Tom Quinn is Vice President of Scores at FICO (Fair Isaac), and has more than 25 years of experience in the credit industry with previous positions at FICO, Nomis Solutions, MDS (now known as Experian) and Citibank.
Many people affected by Hurricane Sandy have reached out with questions about the potential impacts this natural disaster can have on their credit scores, as the storm has severely impacted “normal” daily living activities we all take for granted — including mailing a mortgage payment or paying a credit card bill online. The fact that... Read More
Your credit score is typically represented as a three-digit number that lenders use to help them understand your future credit risk. To understand what that three-digit score means, you need to review it in the context of where it resides in the overall credit score scale. A score of 350 can have a drastically different... Read More
It’s no secret that the cost of getting a college education can be downright frightening with the total four-year tuition and living expenses costing more than a new home, in some cases. While many families have worked hard to save money in anticipation of this expense, the fees have become so high that many parents... Read More
Most consumers are aware that how they manage “standard” credit obligations — such as mortgage, automobile and student loans as well as credit cards — are recorded in their credit histories at the three major national credit reporting agencies (Equifax, Experian, TransUnion). This information is then accessed and used by lenders when evaluating a person’s... Read More
[UPDATE: Some offers mentioned below have expired and/or are no longer available on our site. You can view the current offers from our partners in our credit card marketplace. DISCLOSURE: Cards from our partners are mentioned below.] Many consumers find the early fall an ideal time to shop for a new car, as the automakers... Read More
Jackie is getting ready to purchase a new car and needs to take out a car loan. To prepare for the transaction, she has done her homework and accessed her credit reports and credit scores and checked the credit reports for accuracy. She has noticed that the credit score on one of the credit reports... Read More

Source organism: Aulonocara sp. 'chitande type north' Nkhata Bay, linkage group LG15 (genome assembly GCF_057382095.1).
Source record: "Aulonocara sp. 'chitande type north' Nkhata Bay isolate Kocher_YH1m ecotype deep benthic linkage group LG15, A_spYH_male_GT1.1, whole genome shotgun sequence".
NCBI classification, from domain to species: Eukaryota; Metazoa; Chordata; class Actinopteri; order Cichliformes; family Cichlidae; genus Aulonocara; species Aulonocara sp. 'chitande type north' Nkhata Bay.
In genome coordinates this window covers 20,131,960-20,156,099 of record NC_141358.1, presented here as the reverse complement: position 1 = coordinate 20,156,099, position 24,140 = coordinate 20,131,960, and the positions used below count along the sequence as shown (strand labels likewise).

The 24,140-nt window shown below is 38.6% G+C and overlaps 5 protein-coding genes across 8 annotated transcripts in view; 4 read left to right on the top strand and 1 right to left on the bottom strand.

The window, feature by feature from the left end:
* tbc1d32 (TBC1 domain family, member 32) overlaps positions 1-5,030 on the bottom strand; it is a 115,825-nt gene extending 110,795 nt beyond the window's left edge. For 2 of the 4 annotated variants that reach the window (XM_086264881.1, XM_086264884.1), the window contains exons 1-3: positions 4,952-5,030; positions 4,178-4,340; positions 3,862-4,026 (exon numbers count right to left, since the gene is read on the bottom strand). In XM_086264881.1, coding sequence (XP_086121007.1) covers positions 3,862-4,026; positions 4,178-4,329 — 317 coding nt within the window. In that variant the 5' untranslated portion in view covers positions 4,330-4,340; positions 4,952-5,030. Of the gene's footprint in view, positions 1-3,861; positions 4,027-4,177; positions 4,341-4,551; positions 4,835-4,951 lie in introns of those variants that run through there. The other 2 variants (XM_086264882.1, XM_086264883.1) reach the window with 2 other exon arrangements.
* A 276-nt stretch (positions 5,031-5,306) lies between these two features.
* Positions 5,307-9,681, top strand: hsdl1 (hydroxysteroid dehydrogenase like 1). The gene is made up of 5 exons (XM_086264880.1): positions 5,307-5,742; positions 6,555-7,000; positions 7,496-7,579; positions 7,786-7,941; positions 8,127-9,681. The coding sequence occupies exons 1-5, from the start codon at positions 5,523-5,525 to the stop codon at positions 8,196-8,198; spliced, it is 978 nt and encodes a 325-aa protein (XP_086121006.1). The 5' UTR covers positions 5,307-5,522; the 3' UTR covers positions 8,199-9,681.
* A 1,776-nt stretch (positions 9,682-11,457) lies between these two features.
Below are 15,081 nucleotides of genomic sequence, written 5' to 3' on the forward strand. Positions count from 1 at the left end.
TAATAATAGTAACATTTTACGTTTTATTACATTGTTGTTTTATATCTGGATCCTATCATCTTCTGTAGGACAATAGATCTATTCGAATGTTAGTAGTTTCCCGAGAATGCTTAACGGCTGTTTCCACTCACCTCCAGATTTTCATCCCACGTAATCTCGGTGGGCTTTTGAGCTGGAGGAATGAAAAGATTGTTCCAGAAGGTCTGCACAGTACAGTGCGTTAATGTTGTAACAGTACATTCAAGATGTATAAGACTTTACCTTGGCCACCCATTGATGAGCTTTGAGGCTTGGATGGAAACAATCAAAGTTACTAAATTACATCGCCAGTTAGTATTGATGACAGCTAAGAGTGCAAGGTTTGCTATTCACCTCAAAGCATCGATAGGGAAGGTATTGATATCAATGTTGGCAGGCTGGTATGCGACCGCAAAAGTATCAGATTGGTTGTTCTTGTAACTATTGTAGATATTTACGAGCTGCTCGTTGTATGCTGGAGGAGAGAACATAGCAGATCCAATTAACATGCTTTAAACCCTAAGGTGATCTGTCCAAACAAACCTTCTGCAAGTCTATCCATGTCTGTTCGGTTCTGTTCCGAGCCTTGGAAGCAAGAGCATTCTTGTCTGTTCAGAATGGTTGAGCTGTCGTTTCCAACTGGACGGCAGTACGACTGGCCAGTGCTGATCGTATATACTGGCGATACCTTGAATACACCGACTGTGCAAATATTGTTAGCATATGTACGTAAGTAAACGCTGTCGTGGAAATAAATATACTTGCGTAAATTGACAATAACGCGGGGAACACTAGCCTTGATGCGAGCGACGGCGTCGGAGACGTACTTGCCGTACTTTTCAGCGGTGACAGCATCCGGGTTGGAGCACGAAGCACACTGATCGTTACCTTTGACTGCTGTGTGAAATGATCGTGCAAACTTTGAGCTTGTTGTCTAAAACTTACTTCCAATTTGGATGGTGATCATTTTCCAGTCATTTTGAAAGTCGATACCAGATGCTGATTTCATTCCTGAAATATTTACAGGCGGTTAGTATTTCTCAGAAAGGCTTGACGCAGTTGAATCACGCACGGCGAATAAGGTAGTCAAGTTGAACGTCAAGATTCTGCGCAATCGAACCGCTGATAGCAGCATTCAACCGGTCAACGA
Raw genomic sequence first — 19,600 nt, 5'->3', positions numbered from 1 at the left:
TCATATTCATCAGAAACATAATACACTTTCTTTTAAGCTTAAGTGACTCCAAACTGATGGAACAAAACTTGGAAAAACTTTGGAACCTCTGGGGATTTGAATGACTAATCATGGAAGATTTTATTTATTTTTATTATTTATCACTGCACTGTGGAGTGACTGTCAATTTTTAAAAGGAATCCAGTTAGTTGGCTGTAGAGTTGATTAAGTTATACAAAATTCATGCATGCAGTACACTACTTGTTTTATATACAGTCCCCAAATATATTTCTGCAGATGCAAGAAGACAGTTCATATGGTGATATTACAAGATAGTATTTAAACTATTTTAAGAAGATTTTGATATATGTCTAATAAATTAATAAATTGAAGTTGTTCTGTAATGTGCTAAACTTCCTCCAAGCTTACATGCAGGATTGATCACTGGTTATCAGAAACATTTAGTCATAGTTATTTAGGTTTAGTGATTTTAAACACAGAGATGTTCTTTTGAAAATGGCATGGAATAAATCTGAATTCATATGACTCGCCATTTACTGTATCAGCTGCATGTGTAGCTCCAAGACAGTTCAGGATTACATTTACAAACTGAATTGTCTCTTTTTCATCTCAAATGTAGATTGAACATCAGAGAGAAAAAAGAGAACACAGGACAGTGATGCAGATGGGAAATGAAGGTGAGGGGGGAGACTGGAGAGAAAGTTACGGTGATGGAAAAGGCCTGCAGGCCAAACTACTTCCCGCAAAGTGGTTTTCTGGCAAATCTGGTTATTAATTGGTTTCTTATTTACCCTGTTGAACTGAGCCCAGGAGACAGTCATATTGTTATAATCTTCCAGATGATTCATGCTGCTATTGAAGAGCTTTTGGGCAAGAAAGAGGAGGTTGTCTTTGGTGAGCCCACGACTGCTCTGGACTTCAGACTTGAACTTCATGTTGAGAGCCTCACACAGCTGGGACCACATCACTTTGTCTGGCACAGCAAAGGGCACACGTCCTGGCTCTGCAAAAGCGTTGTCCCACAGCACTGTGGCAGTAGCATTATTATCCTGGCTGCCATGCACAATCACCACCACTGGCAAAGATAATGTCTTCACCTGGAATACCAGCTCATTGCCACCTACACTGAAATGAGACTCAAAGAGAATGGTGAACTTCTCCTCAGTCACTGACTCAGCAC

Forecasting experts evaluate many different data elements and trends to try to predict if the economy is in a recovery trend or not. Two important items analyzed are consumer credit behaviors and how much new credit is being extended by lenders. During a recession, many consumers (in general) reduce their levels of borrowing — instead... Read More
Mike from Buffalo lost his job and experienced financial difficulties in 2003 that resulted in his filing for bankruptcy. Since that time, he has carefully managed his finances and has had steady employment for the last three years. He is looking to purchase a home, but feels he is not being presented with the lowest... Read More
Many people are surprised to learn that being unemployed does not directly impact one’s credit score as employment status is not a data element considered by a credit bureau risk score. However, it may indirectly impact the credit score if a consumer’s credit behavior changes as a result of the loss of employment. For example,... Read More
Congratulations! You survived the big wedding day, hopefully enjoyed a blissful honeymoon and are now getting settled into married life. Successful marriages require a lot of effort on the part of both parties and the management of finances should be an important area of focus. As troubled financial issues are one of the leading causes... Read More
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Thanks for checking out Credit.com. We hope you find the site and the journalism we produce useful. We wanted to take some time to tell you a bit about ourselves.
The Credit.com editorial team is staffed by a team of editors and reporters, each with many years of financial reporting experience. We’ve worked for places like the New York Times, American Banker, Frontline, TheStreet.com, Business Insider, ABC News, NBC News, CNBC and many others. We also employ a few freelancers and more than 50 contributors (these are typically subject matter experts from the worlds of finance, academia, politics, business and elsewhere).